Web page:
As tuna ranching expands rapidly along Mexico’s Baja California peninsula on the Pacific coast, just below the U.S./Mexico border, a team of researchers
from the United States and
Mexico is undertaking a study
of the industry.
The practice began in 1996 with just a couple of operations, but
the favorable temperate climate and a lack of quota regulations led to rapid growth, according to the World Aquaculture Association.
Tuna aquaculture has not caught on in the U.S. because of regulatory restraints and conflicting uses of the coast.
As both production and demand increase, environmental and conservation concerns are growing, too.
Seeking best practices
Researchers Charles Yarish, professor of ecology and evolutionary biology at UConn, and Barry Costa-Pierce, director of Rhode Island Sea Grant and a professor of fisheries and aquaculture at the University of Rhode Island, are working with José Zertuche, a professor of oceanography at the Universidad Autónoma de Baja California, Ensenada, Mexico, and associates, to assess tuna and sardine stocks along the coasts of southern California, northwest Baja, and the Gulf of California.
The study is funded by the Packard Foundation.
The researchers are examining aquaculture practices and
networks, and will evaluate
governance and social issues
associated with “capture-based” tuna ranching.
They hope to determine best practices and make recommendations regarding the methods needed to develop successful
captive reproduction, feeds, and non-polluting systems for tuna farming.
Currently, fishing boats capture two-year-old tuna in nets as they swim along the coast offshore, tow them slowly toward the shore and enclose them in circular pens in inshore bays, then fatten them
up with small fish such as sardines for several months before selling them.
“Mexican tuna operations are often incorrectly called ‘farms’ but should more appropriately be termed ‘ranches’,” says Yarish, because they use wild-caught fish for both stocks and feeds.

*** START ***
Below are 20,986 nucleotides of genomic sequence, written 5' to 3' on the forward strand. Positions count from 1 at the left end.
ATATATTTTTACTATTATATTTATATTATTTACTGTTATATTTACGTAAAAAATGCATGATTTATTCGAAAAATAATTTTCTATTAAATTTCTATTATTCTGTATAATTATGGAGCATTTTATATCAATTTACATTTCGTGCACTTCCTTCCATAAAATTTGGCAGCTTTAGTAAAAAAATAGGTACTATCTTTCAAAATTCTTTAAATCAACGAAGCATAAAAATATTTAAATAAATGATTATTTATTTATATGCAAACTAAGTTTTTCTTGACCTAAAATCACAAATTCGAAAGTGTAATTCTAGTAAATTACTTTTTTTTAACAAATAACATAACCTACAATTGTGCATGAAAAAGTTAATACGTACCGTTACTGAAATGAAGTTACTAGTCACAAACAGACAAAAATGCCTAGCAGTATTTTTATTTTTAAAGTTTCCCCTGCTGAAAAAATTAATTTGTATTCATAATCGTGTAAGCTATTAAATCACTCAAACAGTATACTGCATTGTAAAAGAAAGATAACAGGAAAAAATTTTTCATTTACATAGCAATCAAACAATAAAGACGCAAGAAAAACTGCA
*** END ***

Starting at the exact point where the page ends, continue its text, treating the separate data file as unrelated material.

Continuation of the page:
A true “farm” would be one
in which fish are raised from egg to adult stages in captivity, likely using a closed-system aquaculture process, he says.
The fish would not be killed for market until an order was received, so they would stay fresh and could readily be shipped, for example, from Baja to Los Angeles to Tokyo.
The species currently marketed include predominantly the Pacific Bluefin tuna, Thunnus thynnus
orientalis, which is prized by gourmets, but also smaller quantities of yellowfin and bigeye tuna.
| Researchers hold a large tuna. From left, Barry Costa of Rhode Island Sea Grant, Charles Yarish of UConn’s Department of Ecology and Evolutionary Biology, and Jose Zertuche of the Universidad Autonoma Baja California.
|Photo supplied by Connecticut Sea Grant
The fattening process in the pens increases the oil content.
“That means it is higher in the Omega-3 fatty acids that are so beneficial to health, and also has great flavor and texture, with an attractive sheen,” says Nancy
Balcom, Connecticut Sea Grant extension leader.
Most of the highest quality tuna, from more than eight
permitted operations, currently goes to Japan.
The portion sold in the U.S. mostly goes to upscale restaurants on the west coast, but more may become available as the
The highest quality tuna is the most desirable for use in sushi, sashimi, and other food products. Properly handled meat from the belly, called toro, is said to be especially tender, and is pink to rosy wine-red in color.
It fetches the highest price, up to $45 per pound at the Tsukiji market in Japan. Generally the fish weigh
at least 160 pounds when sold,
but they can be much larger.
If tuna growers in Mexico
were to make the transition from ranching to true farming, they could serve as a global center of excellence for evolving an environmentally and socially sustainable tuna industry. Dwindling wild stock would not be depleted, and there would be less potential for diseases to spread via viruses affecting wild tuna.
“The Japanese demand for bluefin tuna is at an all-time high, and tuna is the second-most popular seafood in the United States. Tuna capture fisheries have decimated Atlantic stocks, and, while tuna fisheries in the Pacific are
in much better shape, the trends toward increased fishing of Pacific tuna stocks are alarming,” says Costa-Pierce.
“It is urgent that we develop an internationally credible scientific basis for sustainable tuna farming,” he adds, “that could decrease pressure on tuna stocks, while also being environmentally and socially sustainable.